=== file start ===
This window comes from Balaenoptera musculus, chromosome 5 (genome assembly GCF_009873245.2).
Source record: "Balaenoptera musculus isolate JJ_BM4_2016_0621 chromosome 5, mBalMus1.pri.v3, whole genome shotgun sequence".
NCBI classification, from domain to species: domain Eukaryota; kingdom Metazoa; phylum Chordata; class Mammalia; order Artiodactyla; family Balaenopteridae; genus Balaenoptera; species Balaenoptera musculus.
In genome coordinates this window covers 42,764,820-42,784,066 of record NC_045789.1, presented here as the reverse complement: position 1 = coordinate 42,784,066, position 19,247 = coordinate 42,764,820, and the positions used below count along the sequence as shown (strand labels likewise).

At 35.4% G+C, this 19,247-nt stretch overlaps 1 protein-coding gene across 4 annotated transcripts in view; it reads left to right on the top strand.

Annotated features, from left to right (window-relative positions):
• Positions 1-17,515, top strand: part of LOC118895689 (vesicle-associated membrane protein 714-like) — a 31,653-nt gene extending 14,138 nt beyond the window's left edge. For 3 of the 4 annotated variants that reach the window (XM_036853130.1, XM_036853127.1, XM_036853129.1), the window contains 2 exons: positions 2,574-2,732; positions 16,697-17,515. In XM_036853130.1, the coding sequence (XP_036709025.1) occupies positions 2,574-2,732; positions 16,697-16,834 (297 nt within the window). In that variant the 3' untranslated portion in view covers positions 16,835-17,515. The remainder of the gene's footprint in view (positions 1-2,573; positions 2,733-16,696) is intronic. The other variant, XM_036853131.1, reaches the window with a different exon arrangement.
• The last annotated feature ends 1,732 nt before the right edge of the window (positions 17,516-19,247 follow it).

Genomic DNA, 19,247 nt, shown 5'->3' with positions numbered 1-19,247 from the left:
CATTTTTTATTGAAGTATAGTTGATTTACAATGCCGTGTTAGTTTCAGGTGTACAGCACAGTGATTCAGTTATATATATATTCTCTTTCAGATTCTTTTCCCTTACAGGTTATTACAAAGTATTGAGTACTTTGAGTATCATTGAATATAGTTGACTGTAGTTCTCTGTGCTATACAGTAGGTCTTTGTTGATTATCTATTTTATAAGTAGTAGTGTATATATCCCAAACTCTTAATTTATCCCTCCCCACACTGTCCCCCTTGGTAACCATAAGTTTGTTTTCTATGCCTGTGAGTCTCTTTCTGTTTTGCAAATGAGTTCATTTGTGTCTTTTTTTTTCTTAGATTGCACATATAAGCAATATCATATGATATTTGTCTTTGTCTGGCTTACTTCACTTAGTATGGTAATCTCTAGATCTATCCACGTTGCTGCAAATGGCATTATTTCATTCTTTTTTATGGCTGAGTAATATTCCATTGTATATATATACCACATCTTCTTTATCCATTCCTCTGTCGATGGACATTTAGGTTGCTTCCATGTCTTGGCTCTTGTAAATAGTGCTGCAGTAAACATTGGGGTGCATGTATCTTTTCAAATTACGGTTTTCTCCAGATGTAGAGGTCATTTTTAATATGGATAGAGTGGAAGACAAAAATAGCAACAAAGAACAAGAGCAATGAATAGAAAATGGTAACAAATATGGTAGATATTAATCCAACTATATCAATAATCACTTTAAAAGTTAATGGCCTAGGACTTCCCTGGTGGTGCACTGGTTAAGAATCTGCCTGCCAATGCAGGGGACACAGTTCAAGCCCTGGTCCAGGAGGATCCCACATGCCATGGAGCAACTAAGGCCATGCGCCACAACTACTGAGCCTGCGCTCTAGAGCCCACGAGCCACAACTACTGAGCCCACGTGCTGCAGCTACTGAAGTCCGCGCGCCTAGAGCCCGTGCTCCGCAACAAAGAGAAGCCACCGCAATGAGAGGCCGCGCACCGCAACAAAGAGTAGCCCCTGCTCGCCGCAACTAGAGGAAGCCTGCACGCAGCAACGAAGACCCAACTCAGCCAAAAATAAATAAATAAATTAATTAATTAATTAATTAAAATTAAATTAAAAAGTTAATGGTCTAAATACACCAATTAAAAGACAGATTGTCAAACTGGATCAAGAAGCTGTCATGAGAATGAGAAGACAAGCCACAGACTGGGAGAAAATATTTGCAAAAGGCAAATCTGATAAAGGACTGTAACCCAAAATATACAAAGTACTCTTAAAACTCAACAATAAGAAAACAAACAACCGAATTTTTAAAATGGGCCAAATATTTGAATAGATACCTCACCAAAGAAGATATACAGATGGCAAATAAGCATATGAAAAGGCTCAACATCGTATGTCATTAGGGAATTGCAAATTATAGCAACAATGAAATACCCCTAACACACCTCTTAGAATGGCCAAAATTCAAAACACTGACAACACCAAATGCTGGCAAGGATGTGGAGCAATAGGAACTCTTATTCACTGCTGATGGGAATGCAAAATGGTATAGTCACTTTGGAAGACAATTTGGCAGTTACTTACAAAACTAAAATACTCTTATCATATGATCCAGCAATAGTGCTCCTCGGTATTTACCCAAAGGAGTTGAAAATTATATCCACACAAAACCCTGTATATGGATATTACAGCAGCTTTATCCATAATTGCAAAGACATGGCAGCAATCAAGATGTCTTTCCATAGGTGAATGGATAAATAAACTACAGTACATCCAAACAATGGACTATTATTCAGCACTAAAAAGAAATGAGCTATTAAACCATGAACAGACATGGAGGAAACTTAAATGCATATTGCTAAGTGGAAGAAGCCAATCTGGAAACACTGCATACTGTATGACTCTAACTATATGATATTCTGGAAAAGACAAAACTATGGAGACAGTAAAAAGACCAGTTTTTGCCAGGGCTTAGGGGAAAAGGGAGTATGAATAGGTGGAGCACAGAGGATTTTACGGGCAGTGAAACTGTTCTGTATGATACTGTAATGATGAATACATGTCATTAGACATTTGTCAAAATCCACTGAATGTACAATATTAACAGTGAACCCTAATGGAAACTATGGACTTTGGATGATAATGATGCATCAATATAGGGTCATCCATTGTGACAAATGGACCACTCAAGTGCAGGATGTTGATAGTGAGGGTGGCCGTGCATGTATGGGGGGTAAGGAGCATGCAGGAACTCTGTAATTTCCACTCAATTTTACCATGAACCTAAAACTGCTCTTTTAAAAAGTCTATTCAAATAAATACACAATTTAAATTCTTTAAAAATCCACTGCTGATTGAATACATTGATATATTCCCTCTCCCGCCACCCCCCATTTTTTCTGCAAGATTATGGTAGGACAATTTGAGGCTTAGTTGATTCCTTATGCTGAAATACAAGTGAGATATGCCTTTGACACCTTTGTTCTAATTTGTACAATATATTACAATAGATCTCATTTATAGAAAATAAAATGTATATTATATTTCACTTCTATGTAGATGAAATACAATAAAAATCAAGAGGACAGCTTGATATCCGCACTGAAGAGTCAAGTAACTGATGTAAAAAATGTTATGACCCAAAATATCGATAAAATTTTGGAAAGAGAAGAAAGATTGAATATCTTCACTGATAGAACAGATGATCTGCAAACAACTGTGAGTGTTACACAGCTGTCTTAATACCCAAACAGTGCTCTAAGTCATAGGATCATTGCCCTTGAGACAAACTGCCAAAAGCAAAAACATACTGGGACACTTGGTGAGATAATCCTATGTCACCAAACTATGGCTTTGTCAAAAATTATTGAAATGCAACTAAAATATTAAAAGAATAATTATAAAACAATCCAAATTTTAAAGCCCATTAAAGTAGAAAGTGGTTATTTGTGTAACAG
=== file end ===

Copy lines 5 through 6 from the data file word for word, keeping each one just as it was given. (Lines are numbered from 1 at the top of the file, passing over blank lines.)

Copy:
At 35.4% G+C, this 19,247-nt stretch overlaps 1 protein-coding gene across 4 annotated transcripts in view; it reads left to right on the top strand.

Annotated features, from left to right (window-relative positions):